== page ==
How the Comet Lost Its Tail

An entrancing lesson in the power of the coronal mass ejection

Right now, Comet ISON is streaking towards the sun, and astronomers anticipate it will pass through our star's atmosphere tomorrow. 

What they're not-so-secretly hoping is that ISON will meet the same fate as 2007's Comet Encke did: getting blasted by a coronal mass ejection (CME).

"I would absolutely love to see Comet ISON get hit by a big CME," said Karl Battams, an astronomer at the Naval Research Lab, in a NASA story. "It won't hurt the comet, but it would give us a chance to study extreme interactions with the comet's tail."

What kind of interactions? Well, firstly, the CME ripping the comet's tail off.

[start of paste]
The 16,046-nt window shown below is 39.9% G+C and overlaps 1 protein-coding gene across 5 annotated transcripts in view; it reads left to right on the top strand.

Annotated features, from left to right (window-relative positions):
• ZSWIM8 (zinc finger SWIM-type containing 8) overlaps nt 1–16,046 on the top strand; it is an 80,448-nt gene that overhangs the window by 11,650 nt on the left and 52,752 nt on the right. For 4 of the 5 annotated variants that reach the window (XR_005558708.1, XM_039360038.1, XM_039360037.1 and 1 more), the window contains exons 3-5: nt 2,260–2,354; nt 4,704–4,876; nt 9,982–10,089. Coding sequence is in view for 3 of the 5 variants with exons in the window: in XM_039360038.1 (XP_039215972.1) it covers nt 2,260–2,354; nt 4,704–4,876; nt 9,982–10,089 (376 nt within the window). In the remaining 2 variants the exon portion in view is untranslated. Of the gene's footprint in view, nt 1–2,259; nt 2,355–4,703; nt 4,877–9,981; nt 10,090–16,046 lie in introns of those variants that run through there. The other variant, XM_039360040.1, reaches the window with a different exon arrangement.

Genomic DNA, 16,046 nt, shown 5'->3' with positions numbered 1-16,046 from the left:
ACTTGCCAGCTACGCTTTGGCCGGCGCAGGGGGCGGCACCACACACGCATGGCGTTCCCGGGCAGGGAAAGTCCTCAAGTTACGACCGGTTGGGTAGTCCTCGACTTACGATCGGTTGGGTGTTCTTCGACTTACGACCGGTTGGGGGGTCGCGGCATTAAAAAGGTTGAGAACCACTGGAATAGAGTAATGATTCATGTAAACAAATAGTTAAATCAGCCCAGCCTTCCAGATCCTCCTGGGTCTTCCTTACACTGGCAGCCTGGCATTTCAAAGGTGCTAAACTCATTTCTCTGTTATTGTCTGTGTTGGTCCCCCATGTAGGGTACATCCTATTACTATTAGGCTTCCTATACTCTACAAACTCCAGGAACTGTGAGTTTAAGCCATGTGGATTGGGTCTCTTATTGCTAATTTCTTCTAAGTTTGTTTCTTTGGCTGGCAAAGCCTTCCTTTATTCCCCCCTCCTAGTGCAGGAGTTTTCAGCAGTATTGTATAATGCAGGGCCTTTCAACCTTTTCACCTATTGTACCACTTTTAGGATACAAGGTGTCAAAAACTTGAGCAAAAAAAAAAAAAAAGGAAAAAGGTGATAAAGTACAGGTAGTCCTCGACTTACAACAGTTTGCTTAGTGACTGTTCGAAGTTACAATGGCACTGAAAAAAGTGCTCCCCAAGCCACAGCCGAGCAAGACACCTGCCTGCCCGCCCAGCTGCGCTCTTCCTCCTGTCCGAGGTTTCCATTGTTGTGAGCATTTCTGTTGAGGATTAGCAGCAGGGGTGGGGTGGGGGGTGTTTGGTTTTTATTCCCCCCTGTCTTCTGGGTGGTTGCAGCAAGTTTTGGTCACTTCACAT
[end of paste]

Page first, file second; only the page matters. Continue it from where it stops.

Take a look at that GIF up there. That's Encke getting hit. The CME comes from the right of the frame like a soft (plasma) mist, but when it reaches the comet: Zoink! There goes the tail. 

If ISON gets hit, astronomers aren't sure what will happen. The sun is much more active than it was during Encke's visit, and ISON will be much closer to the star. They are practically giddy about the possibility of seeing a more intense comet-CME collision. As am I. 

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